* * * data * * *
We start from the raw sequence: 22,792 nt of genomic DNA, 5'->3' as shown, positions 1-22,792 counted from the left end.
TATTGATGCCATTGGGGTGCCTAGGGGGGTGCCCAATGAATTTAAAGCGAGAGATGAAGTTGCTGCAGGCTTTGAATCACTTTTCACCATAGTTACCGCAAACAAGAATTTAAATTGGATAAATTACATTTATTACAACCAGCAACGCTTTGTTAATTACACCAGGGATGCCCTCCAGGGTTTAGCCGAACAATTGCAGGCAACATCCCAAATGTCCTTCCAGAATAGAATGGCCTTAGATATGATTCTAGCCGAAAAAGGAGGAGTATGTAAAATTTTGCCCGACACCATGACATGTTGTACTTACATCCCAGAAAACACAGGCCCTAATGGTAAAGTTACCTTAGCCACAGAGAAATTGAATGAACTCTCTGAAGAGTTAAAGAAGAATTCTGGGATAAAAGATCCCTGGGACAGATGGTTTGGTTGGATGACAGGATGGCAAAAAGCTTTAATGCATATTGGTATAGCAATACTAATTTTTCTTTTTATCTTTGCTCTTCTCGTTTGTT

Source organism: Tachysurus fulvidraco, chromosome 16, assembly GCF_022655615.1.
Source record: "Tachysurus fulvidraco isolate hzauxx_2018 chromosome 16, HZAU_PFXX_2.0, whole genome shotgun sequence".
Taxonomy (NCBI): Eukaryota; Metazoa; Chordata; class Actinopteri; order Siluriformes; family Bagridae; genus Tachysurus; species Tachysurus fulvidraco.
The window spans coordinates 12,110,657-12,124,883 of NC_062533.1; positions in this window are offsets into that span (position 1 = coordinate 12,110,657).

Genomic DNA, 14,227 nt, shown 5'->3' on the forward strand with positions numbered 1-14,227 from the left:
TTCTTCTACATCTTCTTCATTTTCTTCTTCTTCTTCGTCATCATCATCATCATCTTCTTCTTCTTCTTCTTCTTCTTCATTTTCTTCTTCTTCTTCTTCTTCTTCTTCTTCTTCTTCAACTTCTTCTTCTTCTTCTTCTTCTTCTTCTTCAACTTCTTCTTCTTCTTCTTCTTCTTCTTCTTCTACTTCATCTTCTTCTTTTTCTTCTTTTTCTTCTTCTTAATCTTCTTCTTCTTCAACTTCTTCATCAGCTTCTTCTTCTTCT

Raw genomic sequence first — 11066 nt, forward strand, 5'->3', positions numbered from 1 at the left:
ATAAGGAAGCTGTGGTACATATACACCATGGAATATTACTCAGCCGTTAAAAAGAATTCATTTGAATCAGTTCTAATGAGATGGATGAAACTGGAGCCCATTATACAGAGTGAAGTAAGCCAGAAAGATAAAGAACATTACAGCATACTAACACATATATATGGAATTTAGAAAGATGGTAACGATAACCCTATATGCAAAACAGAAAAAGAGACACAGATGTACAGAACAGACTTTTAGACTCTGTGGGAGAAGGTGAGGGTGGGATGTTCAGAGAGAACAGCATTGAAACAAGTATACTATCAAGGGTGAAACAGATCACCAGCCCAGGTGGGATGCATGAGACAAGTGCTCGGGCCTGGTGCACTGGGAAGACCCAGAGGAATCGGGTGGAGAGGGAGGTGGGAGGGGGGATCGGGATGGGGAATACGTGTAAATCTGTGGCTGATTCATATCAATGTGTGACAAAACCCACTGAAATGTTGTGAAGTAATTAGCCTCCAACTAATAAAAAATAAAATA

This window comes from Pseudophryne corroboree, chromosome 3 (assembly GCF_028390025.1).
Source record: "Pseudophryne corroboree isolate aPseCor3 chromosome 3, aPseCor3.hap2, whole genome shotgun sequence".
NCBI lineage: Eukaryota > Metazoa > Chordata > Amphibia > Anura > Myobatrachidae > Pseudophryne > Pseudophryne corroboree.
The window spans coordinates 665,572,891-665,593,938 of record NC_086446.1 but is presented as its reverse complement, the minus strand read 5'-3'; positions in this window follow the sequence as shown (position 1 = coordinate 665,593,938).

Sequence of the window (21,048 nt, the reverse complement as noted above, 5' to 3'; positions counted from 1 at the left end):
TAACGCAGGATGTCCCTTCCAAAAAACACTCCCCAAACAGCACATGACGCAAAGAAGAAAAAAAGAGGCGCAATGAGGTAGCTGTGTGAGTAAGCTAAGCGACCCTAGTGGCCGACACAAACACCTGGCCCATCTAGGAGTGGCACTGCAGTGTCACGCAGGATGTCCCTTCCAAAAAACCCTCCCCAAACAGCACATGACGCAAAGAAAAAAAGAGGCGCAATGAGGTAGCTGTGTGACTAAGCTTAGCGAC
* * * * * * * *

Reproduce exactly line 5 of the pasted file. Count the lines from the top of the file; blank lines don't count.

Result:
Taxonomy (NCBI): Eukaryota; Metazoa; Chordata; class Actinopteri; order Siluriformes; family Bagridae; genus Tachysurus; species Tachysurus fulvidraco.